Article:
As a resident of New York City, I'm lucky to live in one of the most multicultural places in the world. Although the city is a melting pot of ethnicities, personalities, and opinions, at the end of the day, it's just a space comprised of bubbles. We travel daily within our chosen cultural, educational, or political spheres, but within those lay another type of bubble: the one that surrounds you when you're completely engrossed in your phone.
Every day on the subway, I see countless people staring intently at or tapping away on their smartphone of choice, oblivious to whatever else is happening around them. Living here, it's quite easy to assume that everyone on the planet has an iPhone or Galaxy (spoiler alert: not true).
Globally, there are 5 billion mobile phone users. Of those 5 billion, only 1 billion have smartphones. I say "only" because that's about 14% of the world's population. Within the U.S., smartphone users have just recently become the majority, but not by much. Thirty-five percent of adults still use a different type of cell phone and 9 percent don't own a mobile phone at all.
While smartphone use is unquestionably on the upswing, it has by no means reached a global tipping point. Yet, we often approach content and design with the assumption that each user has the ability to tap, swipe, and pinch their way through mobile experiences.
Facebook recognized this oversight back in 2011, launching the Facebook for Every Phone app. While potential advertising revenue is significant motivation for putting Facebook on all phones, there's also a less cynical perspective; that of providing everyone with equal online access. Turns out equality is popular. The app's user base recently surpassed 100 million, proving that if you build it - and build it well - they will come.
In the process of creating an online experience for a flip phone, Facebook had to radically simplify its design and content while maintaining functionality—essentially paring down to the nuts and bolts of the Facebook experience. While retrofitting a product for a different channel isn't anything new, this success in simplification has me wondering why we don't more often rely on flip phone guardrails—the original mobile—to help create products that are simple from the start.
Wunderlist is an example of a product that, in its most basic form, could work for a flip phone. At its core, the app is essentially a digital to-do list. While the app wasn't developed for a flip phone, its concept could easily function within such low-tech constraints. Starting with a straightforward product allows Wunderlist to add extras without losing the core experience. The pro version of the app provides additional features and enables more interaction, but these bells and whistles aren't necessary in order to experience the app's main function (tracking your to-dos).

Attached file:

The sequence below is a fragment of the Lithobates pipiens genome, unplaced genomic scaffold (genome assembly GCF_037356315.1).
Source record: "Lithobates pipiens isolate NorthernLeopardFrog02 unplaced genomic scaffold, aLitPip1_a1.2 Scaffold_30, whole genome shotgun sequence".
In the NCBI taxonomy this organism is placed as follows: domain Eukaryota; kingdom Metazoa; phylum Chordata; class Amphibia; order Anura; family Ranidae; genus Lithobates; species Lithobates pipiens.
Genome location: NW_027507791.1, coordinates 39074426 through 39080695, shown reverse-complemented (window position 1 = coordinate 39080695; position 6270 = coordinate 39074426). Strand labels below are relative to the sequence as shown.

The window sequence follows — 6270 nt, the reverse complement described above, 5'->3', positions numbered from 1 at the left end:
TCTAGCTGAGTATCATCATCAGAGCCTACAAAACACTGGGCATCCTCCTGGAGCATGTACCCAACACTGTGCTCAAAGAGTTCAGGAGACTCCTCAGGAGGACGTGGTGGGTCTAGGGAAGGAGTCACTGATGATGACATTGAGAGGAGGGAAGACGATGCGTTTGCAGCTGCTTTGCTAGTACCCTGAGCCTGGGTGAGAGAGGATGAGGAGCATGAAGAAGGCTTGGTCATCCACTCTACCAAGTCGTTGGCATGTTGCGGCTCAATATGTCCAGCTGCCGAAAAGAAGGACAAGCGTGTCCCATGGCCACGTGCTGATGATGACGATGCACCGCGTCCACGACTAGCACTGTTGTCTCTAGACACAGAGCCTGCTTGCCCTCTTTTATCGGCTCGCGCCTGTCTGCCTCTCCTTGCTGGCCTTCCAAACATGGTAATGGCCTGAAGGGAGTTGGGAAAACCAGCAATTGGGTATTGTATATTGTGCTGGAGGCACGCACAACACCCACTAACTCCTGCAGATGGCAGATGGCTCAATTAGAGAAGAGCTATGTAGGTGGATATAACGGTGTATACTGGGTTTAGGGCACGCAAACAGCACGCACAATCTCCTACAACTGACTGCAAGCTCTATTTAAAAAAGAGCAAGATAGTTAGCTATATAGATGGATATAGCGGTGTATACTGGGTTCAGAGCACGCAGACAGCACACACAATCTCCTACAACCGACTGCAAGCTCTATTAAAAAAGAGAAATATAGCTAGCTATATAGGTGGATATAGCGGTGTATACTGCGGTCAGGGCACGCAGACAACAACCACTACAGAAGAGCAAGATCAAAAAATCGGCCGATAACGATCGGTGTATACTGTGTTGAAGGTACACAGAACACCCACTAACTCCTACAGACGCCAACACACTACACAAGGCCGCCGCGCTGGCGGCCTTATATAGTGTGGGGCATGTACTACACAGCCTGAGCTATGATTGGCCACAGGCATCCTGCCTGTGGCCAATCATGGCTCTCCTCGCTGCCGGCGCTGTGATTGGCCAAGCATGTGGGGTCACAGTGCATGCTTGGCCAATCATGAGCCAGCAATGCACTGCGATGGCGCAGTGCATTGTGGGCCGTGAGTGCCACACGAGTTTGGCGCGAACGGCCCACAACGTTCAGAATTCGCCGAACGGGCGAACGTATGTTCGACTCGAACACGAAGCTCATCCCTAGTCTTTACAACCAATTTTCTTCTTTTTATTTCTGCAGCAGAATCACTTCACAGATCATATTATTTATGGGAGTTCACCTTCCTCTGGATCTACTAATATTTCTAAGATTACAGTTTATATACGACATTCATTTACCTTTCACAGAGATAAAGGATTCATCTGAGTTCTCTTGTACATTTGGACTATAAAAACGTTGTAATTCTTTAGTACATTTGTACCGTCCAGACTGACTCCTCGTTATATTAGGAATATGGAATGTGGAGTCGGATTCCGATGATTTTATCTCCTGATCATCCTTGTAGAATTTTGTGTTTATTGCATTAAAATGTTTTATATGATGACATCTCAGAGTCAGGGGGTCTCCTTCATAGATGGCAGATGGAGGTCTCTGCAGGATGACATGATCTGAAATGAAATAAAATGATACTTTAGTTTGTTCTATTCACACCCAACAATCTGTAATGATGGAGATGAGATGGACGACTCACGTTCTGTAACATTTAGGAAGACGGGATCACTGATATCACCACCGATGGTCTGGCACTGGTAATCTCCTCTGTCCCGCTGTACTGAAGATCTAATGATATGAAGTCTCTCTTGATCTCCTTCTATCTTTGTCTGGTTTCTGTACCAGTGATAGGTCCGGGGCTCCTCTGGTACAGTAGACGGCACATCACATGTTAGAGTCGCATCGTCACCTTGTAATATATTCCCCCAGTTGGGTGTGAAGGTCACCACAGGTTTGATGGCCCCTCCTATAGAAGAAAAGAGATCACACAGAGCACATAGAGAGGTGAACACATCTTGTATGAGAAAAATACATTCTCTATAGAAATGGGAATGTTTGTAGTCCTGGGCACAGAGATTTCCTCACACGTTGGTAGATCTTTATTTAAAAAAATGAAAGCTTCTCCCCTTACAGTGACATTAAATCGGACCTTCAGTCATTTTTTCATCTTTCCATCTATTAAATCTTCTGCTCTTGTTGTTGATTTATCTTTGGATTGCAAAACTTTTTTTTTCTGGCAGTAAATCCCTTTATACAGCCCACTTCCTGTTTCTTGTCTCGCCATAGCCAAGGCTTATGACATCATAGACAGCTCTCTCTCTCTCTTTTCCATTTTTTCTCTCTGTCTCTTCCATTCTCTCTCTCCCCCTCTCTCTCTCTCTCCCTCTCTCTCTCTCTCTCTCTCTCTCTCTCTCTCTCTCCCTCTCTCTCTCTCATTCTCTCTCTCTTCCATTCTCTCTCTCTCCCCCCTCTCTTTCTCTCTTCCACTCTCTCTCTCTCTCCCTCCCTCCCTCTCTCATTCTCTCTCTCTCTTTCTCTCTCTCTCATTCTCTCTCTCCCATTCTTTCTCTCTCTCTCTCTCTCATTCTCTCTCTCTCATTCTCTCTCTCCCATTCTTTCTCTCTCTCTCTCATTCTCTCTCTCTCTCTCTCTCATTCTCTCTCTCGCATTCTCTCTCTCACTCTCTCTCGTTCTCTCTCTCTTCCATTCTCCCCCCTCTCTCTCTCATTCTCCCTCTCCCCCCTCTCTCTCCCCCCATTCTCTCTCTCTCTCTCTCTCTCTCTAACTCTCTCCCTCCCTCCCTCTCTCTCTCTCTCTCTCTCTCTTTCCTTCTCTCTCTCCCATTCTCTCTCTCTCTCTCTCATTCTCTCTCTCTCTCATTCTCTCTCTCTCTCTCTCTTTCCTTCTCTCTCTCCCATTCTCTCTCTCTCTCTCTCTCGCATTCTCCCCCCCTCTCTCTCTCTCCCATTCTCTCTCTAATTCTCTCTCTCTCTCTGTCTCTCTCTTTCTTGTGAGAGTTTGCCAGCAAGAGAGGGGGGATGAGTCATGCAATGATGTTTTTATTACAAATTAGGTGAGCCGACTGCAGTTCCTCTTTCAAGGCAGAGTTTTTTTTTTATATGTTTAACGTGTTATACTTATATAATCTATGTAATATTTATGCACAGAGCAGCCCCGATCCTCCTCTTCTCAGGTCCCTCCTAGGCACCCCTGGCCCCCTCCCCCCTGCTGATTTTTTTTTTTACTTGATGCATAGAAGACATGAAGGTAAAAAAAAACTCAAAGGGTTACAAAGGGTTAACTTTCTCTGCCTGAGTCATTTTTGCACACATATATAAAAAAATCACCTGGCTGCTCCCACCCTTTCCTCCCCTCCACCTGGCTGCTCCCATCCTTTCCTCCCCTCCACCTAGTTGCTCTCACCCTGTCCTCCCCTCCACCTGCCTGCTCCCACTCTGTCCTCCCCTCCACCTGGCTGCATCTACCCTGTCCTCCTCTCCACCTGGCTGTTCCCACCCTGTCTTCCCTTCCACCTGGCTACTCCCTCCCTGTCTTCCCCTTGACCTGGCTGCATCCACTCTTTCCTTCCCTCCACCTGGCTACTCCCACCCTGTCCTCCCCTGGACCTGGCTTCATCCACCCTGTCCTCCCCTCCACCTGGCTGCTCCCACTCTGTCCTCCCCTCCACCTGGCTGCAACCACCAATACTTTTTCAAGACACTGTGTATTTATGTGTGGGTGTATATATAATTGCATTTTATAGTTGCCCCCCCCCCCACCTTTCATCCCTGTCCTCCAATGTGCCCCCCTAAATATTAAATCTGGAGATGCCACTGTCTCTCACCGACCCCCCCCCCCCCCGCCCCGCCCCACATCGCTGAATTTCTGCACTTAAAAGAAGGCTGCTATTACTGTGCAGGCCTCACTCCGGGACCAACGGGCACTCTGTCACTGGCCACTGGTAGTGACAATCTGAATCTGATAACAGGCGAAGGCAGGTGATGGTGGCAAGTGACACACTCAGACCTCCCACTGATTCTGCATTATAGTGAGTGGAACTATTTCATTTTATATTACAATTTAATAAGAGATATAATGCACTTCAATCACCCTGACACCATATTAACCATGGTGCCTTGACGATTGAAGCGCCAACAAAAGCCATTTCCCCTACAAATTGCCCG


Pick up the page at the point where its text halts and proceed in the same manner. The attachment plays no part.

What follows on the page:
For many people, their daily to-do list includes one very vital action: take medicine. This fundamentally basic yet incredibly important task is the foundation of several mobile health products created for patients in developing countries. One example is SIMpill, which programs the patient's medicine schedule into the pill bottle and communicates with the patient's mobile phone. If medication isn't taken on time, the patient receives an SMS reminder.
While the mobile health field is still emerging, the absence of technology in the developing world makes it absolutely necessary for products to function within the constraints of the flip phone. These limitations demand the simplest ideas from the start, yet prove that beginning with the basics doesn't preclude user experiences from being intuitive, helpful, and welcomed.
With these products in mind, I think it's worth looking at the idea of "mobile first" in a different light. Instead of traditionally associating the term with designing for smartphone and tablet experiences, let's expand its use to include the 4 billion non-smartphones in the world.
By stepping outside of our bubbles and looking to this majority, we might find inspiration for creating simpler products from the outset.
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Megan is a writer, organizer, and systems thinker. She creates communications and experiences that are simple, clear, and useful.
Megan is an expert at making complex information more intelligible - whether it's online or off-. She has helped many of Siegel+Gale's clients - including Bank of America, Aetna, Nationwide Insurance, as well as the IRS and the SEC - provide a clear and intuitive roadmap for information, enabling people to find content quickly, easily, and intuitively.
Among her many responsibilities at Siegel+Gale, Megan simplifies customer-facing communications, collaborates with graphic and information designers to create new design systems, and leads workshops on best practices for content strategy, information architecture, and plain language writing.
Megan graduated with a BA in English from Grinnell College. She also earned an MA in professional writing from Carnegie Mellon University where she focused on plain language writing and communication design.